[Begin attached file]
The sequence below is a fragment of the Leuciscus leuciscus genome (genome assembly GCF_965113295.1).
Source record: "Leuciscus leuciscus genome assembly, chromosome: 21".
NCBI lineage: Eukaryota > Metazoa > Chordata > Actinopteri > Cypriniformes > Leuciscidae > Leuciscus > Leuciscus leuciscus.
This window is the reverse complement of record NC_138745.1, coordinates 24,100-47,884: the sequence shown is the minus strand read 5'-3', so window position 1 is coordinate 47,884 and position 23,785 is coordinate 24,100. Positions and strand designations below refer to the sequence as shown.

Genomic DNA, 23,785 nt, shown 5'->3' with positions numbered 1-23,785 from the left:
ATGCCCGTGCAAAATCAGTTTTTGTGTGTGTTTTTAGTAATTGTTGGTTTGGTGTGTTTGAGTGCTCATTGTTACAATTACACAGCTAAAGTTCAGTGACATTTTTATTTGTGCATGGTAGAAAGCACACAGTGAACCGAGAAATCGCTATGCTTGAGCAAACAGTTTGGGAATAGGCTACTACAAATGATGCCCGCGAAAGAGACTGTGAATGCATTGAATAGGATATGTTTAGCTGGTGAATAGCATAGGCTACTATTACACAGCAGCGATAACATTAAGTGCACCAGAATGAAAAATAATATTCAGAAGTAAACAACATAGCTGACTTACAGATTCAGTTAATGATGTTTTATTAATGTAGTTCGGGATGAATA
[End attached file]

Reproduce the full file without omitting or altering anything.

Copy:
The sequence below is a fragment of the Leuciscus leuciscus genome (genome assembly GCF_965113295.1).
Source record: "Leuciscus leuciscus genome assembly, chromosome: 21".
NCBI lineage: Eukaryota > Metazoa > Chordata > Actinopteri > Cypriniformes > Leuciscidae > Leuciscus > Leuciscus leuciscus.
This window is the reverse complement of record NC_138745.1, coordinates 24,100-47,884: the sequence shown is the minus strand read 5'-3', so window position 1 is coordinate 47,884 and position 23,785 is coordinate 24,100. Positions and strand designations below refer to the sequence as shown.

Genomic DNA, 23,785 nt, shown 5'->3' with positions numbered 1-23,785 from the left:
ATGCCCGTGCAAAATCAGTTTTTGTGTGTGTTTTTAGTAATTGTTGGTTTGGTGTGTTTGAGTGCTCATTGTTACAATTACACAGCTAAAGTTCAGTGACATTTTTATTTGTGCATGGTAGAAAGCACACAGTGAACCGAGAAATCGCTATGCTTGAGCAAACAGTTTGGGAATAGGCTACTACAAATGATGCCCGCGAAAGAGACTGTGAATGCATTGAATAGGATATGTTTAGCTGGTGAATAGCATAGGCTACTATTACACAGCAGCGATAACATTAAGTGCACCAGAATGAAAAATAATATTCAGAAGTAAACAACATAGCTGACTTACAGATTCAGTTAATGATGTTTTATTAATGTAGTTCGGGATGAATA